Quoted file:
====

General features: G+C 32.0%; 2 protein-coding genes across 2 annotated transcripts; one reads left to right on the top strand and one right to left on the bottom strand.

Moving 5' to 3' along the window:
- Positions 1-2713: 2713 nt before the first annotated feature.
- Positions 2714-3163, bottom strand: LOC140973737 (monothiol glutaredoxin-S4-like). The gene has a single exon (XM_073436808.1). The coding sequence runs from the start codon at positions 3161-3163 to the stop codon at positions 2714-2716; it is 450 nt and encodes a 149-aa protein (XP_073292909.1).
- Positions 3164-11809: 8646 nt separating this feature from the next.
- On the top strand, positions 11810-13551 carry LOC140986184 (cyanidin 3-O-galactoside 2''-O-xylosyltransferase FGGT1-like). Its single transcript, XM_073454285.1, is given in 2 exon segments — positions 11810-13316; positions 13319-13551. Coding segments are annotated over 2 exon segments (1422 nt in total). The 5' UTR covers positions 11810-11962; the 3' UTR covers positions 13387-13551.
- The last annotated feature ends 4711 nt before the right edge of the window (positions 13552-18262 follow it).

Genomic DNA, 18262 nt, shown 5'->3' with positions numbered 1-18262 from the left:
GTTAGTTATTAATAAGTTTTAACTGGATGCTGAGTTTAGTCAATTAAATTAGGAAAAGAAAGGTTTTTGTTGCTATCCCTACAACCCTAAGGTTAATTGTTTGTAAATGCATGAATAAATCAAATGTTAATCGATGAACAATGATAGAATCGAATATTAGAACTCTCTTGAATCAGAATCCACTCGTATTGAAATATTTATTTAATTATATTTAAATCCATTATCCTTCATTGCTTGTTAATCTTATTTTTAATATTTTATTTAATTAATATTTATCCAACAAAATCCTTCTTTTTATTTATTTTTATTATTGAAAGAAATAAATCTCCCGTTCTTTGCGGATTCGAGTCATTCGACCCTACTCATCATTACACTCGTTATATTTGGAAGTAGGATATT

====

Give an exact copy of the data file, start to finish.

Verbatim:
General features: G+C 32.0%; 2 protein-coding genes across 2 annotated transcripts; one reads left to right on the top strand and one right to left on the bottom strand.

Moving 5' to 3' along the window:
- Positions 1-2713: 2713 nt before the first annotated feature.
- Positions 2714-3163, bottom strand: LOC140973737 (monothiol glutaredoxin-S4-like). The gene has a single exon (XM_073436808.1). The coding sequence runs from the start codon at positions 3161-3163 to the stop codon at positions 2714-2716; it is 450 nt and encodes a 149-aa protein (XP_073292909.1).
- Positions 3164-11809: 8646 nt separating this feature from the next.
- On the top strand, positions 11810-13551 carry LOC140986184 (cyanidin 3-O-galactoside 2''-O-xylosyltransferase FGGT1-like). Its single transcript, XM_073454285.1, is given in 2 exon segments — positions 11810-13316; positions 13319-13551. Coding segments are annotated over 2 exon segments (1422 nt in total). The 5' UTR covers positions 11810-11962; the 3' UTR covers positions 13387-13551.
- The last annotated feature ends 4711 nt before the right edge of the window (positions 13552-18262 follow it).

Genomic DNA, 18262 nt, shown 5'->3' with positions numbered 1-18262 from the left:
GTTAGTTATTAATAAGTTTTAACTGGATGCTGAGTTTAGTCAATTAAATTAGGAAAAGAAAGGTTTTTGTTGCTATCCCTACAACCCTAAGGTTAATTGTTTGTAAATGCATGAATAAATCAAATGTTAATCGATGAACAATGATAGAATCGAATATTAGAACTCTCTTGAATCAGAATCCACTCGTATTGAAATATTTATTTAATTATATTTAAATCCATTATCCTTCATTGCTTGTTAATCTTATTTTTAATATTTTATTTAATTAATATTTATCCAACAAAATCCTTCTTTTTATTTATTTTTATTATTGAAAGAAATAAATCTCCCGTTCTTTGCGGATTCGAGTCATTCGACCCTACTCATCATTACACTCGTTATATTTGGAAGTAGGATATT